tax deduction investment costs switzerland
Investing & Retirement

Swiss Tax Deductions for Investors Explained

February 1, 2024 - Ralf Beyeler

This guide explains the Swiss tax deductions for asset management costs, and costs from investing in securities like stocks and ETFs.

Private investors can deduct certain costs for the general management of securities from their taxable income. This applies to investments in stocks, bonds, options, mutual funds, index funds, and exchange-traded funds. With the exception of negative interest, they do not apply to bank accounts like personal accounts, current accounts, and savings accounts. This tax deduction applies to the direct federal tax, and to cantonal taxes in all cantons. However, the rules vary between cantons. Normally, the cantonal rules also apply to the direct federal tax.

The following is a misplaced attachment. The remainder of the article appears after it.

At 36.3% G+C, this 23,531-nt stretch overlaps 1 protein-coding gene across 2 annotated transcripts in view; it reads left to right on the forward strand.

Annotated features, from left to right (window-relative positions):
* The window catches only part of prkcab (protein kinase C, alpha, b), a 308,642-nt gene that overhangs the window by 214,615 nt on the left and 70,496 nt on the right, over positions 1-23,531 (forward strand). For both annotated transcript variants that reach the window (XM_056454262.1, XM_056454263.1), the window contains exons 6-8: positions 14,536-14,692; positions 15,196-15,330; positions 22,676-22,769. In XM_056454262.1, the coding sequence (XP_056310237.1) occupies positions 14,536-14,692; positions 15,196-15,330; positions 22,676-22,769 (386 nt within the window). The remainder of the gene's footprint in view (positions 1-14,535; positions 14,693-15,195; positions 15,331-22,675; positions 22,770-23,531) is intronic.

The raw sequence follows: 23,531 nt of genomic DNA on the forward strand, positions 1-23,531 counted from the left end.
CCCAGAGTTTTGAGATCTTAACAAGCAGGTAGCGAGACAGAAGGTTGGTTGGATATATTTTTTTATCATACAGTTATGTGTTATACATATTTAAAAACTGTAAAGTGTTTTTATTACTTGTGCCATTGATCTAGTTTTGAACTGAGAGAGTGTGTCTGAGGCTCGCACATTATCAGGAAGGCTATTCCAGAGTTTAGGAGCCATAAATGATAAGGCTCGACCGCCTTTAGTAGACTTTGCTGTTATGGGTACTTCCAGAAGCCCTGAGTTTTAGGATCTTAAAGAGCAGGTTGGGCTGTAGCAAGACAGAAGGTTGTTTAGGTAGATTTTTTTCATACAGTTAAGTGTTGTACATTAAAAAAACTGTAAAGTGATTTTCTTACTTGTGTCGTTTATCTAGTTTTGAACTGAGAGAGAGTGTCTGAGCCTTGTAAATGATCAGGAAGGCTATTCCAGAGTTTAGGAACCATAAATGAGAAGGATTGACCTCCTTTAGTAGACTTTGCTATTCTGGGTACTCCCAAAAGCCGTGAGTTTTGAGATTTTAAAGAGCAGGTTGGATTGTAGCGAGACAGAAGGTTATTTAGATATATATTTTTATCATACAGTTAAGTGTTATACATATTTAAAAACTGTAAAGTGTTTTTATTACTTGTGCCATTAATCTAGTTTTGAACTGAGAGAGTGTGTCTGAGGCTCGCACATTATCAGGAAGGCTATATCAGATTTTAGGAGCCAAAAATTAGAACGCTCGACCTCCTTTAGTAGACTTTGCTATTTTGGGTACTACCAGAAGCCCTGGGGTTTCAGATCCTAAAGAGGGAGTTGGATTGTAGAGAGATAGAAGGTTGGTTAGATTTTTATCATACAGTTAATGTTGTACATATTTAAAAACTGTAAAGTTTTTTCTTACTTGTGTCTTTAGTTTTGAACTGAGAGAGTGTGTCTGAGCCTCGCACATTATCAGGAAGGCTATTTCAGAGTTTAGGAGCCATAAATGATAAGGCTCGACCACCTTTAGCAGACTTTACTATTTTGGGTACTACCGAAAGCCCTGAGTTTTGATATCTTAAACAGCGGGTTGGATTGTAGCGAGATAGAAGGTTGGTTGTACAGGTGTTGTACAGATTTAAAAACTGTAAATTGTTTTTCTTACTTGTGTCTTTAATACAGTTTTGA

Article 30 of the tax law of the canton of Zurich indicates that you can deduct the costs of having your wealth managed by third parties, and foreign withholding taxes that cannot be reclaimed. However, Article 33 of the same law rules out tax deductions for expenses related to creating, building, and multiplying wealth. Other cantonal laws are formulated in a similar way. In this guide, translates the legal jargon and explains what the tax deduction for investment costs actually means for you as an investor.

Which investment costs are tax deductible?

These investments costs related to banks, stock brokers, asset management services, and robo advisors can normally be deducted from your taxable income:

  • Custody fees.
  • The cost of annual securities statements for tax returns.
  • Reimbursement applications for foreign withholding taxes.
  • Rental fees for safe deposit boxes.